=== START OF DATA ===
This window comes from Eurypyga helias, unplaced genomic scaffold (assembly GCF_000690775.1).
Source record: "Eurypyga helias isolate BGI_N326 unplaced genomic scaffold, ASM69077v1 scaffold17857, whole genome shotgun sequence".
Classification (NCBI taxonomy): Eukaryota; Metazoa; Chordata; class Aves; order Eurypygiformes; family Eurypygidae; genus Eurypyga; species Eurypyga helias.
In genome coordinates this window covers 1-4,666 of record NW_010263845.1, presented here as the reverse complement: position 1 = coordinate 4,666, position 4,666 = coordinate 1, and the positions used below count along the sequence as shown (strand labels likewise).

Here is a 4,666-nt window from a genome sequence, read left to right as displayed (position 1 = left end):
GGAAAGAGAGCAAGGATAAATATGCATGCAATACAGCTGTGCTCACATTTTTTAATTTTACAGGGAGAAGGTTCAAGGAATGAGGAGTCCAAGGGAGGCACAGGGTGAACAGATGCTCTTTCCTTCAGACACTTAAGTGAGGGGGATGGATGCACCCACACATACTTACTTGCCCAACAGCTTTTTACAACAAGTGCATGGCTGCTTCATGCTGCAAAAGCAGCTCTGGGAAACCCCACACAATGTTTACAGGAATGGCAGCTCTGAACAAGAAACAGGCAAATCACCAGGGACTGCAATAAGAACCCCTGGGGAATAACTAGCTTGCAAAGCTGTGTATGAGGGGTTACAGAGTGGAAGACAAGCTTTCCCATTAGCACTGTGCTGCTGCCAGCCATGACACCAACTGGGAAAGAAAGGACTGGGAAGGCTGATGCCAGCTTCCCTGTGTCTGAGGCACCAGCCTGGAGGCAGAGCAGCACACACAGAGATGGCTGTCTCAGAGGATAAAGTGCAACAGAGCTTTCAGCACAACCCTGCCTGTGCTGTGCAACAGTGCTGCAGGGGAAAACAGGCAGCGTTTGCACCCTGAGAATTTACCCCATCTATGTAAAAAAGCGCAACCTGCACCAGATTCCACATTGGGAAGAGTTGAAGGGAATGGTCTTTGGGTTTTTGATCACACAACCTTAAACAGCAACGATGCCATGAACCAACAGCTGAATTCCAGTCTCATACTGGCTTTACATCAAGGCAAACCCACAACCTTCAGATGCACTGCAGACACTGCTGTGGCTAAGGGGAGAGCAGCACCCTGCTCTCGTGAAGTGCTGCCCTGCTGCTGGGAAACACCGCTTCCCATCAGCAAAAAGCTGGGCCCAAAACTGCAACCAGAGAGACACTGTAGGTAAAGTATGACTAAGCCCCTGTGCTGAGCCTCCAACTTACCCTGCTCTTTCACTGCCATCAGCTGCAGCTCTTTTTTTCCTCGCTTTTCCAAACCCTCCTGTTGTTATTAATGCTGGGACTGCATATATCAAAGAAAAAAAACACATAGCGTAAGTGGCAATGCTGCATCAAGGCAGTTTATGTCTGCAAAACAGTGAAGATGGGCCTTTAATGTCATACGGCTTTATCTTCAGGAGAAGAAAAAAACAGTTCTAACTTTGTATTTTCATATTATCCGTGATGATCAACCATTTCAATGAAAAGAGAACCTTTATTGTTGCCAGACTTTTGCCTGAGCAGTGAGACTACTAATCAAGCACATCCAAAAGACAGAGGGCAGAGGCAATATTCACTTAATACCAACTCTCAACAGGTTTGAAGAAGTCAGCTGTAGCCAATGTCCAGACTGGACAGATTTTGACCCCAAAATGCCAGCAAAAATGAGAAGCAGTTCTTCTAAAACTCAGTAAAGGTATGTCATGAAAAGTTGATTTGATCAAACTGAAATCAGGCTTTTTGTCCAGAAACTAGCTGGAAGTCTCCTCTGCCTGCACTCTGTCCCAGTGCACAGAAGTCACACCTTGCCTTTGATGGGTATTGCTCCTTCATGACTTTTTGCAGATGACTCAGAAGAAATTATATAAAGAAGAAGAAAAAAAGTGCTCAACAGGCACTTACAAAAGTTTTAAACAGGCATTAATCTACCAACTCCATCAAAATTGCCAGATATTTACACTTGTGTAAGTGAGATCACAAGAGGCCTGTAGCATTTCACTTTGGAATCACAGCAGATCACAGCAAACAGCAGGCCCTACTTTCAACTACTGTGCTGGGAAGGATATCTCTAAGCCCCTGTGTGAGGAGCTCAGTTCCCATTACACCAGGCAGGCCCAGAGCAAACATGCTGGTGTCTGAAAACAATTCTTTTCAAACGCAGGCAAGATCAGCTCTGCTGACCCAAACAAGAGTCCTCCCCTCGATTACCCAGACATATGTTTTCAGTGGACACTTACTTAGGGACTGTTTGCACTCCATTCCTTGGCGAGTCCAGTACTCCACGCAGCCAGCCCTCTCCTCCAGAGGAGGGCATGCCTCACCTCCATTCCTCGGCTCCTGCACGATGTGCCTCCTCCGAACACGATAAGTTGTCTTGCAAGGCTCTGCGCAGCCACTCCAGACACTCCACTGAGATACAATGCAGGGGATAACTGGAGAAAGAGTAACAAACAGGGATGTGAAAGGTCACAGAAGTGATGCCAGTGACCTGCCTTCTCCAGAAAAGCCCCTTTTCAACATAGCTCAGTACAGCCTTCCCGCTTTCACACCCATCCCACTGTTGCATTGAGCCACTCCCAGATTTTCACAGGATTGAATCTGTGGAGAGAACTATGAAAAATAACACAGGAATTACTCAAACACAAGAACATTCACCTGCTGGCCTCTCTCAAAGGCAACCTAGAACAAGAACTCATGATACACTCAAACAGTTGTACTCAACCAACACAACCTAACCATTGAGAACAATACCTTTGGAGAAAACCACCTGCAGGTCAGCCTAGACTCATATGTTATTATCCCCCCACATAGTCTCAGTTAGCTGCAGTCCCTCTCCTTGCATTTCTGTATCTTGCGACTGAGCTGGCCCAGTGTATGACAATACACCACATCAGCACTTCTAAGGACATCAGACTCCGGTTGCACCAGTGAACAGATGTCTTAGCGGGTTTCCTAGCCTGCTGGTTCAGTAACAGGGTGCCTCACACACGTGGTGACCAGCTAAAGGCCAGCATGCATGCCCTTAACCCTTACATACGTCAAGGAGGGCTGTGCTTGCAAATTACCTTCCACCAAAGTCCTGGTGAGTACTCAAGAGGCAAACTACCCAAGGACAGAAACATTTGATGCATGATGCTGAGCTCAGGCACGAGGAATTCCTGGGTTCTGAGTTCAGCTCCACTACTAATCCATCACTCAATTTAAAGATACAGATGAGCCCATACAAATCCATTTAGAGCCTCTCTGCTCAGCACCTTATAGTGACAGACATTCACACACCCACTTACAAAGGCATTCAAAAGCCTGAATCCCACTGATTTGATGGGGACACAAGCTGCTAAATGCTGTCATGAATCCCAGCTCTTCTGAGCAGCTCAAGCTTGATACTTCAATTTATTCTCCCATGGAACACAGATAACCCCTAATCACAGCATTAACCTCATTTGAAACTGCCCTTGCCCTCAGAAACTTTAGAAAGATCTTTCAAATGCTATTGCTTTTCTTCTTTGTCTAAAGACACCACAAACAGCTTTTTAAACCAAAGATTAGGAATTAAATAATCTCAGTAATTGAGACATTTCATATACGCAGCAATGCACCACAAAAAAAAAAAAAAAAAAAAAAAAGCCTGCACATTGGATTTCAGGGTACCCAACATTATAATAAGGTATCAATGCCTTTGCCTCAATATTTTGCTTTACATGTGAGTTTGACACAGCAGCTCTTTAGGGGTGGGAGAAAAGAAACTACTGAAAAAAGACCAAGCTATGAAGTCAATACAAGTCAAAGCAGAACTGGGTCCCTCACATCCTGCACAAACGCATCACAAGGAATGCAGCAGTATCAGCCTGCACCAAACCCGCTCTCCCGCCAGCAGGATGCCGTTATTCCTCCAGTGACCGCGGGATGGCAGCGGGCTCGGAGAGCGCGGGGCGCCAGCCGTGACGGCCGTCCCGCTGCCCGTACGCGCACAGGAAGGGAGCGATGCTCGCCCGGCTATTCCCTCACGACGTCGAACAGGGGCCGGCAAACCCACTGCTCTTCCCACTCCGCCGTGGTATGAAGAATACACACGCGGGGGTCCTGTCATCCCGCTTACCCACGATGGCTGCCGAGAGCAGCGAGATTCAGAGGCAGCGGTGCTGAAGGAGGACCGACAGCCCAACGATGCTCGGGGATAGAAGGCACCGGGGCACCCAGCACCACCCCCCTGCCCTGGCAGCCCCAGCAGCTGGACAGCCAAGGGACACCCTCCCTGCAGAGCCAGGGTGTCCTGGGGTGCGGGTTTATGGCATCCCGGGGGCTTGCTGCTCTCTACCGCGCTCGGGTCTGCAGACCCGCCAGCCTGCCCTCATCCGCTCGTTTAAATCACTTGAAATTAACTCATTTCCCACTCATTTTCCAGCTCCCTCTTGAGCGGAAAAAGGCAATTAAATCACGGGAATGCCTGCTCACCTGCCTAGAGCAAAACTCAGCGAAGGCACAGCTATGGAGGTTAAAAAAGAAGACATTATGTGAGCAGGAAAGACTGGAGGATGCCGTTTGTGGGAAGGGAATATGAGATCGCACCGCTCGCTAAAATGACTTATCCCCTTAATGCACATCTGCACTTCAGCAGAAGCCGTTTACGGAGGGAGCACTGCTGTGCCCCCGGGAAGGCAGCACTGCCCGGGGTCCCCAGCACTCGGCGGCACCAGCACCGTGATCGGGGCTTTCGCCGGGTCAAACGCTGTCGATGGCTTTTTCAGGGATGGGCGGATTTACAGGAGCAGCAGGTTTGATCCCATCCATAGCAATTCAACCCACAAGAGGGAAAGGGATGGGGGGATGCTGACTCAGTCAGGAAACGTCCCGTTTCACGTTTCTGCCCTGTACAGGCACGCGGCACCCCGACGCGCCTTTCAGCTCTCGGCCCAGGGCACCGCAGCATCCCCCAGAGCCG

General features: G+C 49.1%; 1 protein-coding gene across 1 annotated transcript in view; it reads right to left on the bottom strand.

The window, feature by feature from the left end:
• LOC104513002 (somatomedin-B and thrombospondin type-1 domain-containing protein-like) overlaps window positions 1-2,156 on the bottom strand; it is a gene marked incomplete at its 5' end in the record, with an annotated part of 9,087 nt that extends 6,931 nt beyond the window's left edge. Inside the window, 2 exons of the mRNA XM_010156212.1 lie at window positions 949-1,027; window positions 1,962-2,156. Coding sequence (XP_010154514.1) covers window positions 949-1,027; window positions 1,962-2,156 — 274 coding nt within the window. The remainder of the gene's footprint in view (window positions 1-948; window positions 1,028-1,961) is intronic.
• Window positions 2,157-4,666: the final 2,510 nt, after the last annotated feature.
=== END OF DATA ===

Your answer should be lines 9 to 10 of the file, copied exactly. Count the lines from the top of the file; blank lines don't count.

• LOC104513002 (somatomedin-B and thrombospondin type-1 domain-containing protein-like) overlaps window positions 1-2,156 on the bottom strand; it is a gene marked incomplete at its 5' end in the record, with an annotated part of 9,087 nt that extends 6,931 nt beyond the window's left edge. Inside the window, 2 exons of the mRNA XM_010156212.1 lie at window positions 949-1,027; window positions 1,962-2,156. Coding sequence (XP_010154514.1) covers window positions 949-1,027; window positions 1,962-2,156 — 274 coding nt within the window. The remainder of the gene's footprint in view (window positions 1-948; window positions 1,028-1,961) is intronic.
• Window positions 2,157-4,666: the final 2,510 nt, after the last annotated feature.